"Millions of Amazon Prime members already enjoy the convenience of free Two-Day Shipping," said Robbie Schwietzer, vice president of Amazon Prime. "Adding unlimited instant access to thousands of movies and TV shows at no additional cost is a great way to give members even more value for their $79 annual Amazon Prime membership."

Movies and TV shows included with an Amazon Prime membership can be watched instantly on Macs, PCs and nearly 200 models of Internet-connected TVs, Blu-ray players and set-top boxes that are compatible with Amazon Instant Video. The selection of videos available for instant streaming currently includes movies, such as "The Girl with the Dragon Tattoo" trilogy, "Amadeus," "Syriana," and "Chariots of Fire," noted documentaries such as "Food Inc.," "March of the Penguins" and "Ken Burns' National Parks," plus TV shows, such as "Doctor Who," "Farscape," "Fawlty Towers" and children's shows, such as "Arthur," "Caillou," "Super Why!" and "Mister Rogers' Neighborhood."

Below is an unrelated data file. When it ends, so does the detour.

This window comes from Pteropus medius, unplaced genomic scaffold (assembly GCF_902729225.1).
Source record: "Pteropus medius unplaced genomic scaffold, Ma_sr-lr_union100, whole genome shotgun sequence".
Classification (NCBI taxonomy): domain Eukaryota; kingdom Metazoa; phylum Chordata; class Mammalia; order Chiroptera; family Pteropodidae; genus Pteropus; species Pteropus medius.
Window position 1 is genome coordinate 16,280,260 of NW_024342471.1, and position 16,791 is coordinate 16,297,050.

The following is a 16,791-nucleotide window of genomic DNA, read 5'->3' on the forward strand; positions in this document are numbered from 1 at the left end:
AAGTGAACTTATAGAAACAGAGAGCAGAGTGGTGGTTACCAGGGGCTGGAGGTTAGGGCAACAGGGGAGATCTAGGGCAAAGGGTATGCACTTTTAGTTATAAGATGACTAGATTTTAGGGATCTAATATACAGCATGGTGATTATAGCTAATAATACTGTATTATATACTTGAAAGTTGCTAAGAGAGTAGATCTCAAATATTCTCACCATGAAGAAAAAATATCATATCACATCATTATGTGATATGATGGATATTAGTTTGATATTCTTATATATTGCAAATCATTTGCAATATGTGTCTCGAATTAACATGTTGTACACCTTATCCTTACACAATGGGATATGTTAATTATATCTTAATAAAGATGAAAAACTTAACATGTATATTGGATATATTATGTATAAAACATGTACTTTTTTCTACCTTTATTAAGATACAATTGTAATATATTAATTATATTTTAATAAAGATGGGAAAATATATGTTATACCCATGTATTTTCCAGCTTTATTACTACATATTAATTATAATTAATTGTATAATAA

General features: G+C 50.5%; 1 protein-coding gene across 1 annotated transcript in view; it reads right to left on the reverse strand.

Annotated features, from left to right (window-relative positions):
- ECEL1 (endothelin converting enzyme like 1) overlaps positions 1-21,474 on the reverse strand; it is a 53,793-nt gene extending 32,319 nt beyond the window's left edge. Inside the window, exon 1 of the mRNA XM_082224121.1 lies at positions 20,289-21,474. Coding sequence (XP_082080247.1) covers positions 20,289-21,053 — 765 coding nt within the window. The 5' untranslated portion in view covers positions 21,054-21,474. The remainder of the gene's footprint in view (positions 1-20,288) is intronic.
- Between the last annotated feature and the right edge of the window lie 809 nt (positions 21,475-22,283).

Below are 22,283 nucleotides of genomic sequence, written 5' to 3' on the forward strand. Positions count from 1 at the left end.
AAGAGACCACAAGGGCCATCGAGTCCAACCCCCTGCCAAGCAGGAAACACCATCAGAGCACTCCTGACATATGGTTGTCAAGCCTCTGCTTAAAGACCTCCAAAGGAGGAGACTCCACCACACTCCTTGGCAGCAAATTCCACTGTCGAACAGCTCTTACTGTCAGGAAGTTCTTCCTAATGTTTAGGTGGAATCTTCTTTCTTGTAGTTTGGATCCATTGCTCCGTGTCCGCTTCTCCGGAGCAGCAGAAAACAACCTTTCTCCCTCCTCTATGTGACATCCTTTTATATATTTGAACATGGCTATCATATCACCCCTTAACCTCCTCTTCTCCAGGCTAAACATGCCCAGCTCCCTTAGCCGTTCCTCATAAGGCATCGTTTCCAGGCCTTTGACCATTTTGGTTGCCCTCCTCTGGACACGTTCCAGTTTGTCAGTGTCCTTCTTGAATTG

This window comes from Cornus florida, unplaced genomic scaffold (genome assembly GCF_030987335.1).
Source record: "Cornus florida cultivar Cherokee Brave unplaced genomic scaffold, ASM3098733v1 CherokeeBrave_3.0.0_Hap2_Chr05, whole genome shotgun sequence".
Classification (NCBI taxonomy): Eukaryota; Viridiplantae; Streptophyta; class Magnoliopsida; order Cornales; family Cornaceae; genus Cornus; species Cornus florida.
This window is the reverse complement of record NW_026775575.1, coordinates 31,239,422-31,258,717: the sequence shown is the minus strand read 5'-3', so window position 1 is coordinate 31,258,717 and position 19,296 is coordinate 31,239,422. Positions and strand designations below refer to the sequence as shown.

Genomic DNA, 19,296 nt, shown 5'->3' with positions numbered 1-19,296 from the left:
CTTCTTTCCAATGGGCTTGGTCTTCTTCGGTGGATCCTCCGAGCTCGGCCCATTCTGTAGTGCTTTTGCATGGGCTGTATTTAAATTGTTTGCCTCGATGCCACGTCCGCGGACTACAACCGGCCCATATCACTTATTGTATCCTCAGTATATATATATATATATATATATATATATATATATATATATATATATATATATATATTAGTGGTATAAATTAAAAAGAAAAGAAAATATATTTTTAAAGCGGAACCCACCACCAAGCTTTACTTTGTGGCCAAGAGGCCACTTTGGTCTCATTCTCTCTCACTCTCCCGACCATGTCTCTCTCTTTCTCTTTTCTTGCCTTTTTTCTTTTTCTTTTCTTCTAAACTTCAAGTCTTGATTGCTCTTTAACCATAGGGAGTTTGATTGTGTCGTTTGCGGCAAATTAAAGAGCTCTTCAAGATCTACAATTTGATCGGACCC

Amazon Prime is a membership program that offers customers unlimited free Two-Day Shipping with no minimum purchase requirement for only $79 a year. Millions of items are eligible, including books, home and garden products, electronics, video games, clothing, accessories and beauty products. With the introduction of Prime instant videos, free trial and paid Amazon Prime members in the U.S. now also have unlimited instant access to more than 5,000 videos.